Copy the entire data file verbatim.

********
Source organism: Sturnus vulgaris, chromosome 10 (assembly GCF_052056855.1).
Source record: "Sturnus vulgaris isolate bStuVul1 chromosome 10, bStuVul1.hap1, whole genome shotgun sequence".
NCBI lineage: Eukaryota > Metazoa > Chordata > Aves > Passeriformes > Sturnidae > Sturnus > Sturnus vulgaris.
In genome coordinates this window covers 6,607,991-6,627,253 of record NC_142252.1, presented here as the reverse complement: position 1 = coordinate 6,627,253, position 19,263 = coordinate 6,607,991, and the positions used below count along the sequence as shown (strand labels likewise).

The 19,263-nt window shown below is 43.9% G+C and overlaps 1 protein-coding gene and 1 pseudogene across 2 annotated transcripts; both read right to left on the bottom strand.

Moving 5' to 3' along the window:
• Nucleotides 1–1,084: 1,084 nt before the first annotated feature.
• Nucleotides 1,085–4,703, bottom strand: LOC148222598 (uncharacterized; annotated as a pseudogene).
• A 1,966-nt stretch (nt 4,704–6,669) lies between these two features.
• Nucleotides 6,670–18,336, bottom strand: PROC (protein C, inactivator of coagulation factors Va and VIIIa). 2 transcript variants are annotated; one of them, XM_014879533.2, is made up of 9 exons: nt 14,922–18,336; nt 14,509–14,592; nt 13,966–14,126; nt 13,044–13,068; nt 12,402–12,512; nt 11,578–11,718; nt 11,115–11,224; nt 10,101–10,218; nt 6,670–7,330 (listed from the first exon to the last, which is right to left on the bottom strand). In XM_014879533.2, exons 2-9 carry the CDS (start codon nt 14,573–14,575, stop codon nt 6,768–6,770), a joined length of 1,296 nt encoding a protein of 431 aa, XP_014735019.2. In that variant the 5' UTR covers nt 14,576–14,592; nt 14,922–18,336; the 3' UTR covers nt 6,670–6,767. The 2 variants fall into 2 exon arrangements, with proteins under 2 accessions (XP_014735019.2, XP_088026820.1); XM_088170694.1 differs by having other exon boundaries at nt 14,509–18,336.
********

Source organism: Sturnus vulgaris, chromosome 10 (assembly GCF_052056855.1).
Source record: "Sturnus vulgaris isolate bStuVul1 chromosome 10, bStuVul1.hap1, whole genome shotgun sequence".
NCBI lineage: Eukaryota > Metazoa > Chordata > Aves > Passeriformes > Sturnidae > Sturnus > Sturnus vulgaris.
In genome coordinates this window covers 6,607,991-6,627,253 of record NC_142252.1, presented here as the reverse complement: position 1 = coordinate 6,627,253, position 19,263 = coordinate 6,607,991, and the positions used below count along the sequence as shown (strand labels likewise).

The 19,263-nt window shown below is 43.9% G+C and overlaps 1 protein-coding gene and 1 pseudogene across 2 annotated transcripts; both read right to left on the bottom strand.

Moving 5' to 3' along the window:
• Nucleotides 1–1,084: 1,084 nt before the first annotated feature.
• Nucleotides 1,085–4,703, bottom strand: LOC148222598 (uncharacterized; annotated as a pseudogene).
• A 1,966-nt stretch (nt 4,704–6,669) lies between these two features.
• Nucleotides 6,670–18,336, bottom strand: PROC (protein C, inactivator of coagulation factors Va and VIIIa). 2 transcript variants are annotated; one of them, XM_014879533.2, is made up of 9 exons: nt 14,922–18,336; nt 14,509–14,592; nt 13,966–14,126; nt 13,044–13,068; nt 12,402–12,512; nt 11,578–11,718; nt 11,115–11,224; nt 10,101–10,218; nt 6,670–7,330 (listed from the first exon to the last, which is right to left on the bottom strand). In XM_014879533.2, exons 2-9 carry the CDS (start codon nt 14,573–14,575, stop codon nt 6,768–6,770), a joined length of 1,296 nt encoding a protein of 431 aa, XP_014735019.2. In that variant the 5' UTR covers nt 14,576–14,592; nt 14,922–18,336; the 3' UTR covers nt 6,670–6,767. The 2 variants fall into 2 exon arrangements, with proteins under 2 accessions (XP_014735019.2, XP_088026820.1); XM_088170694.1 differs by having other exon boundaries at nt 14,509–18,336.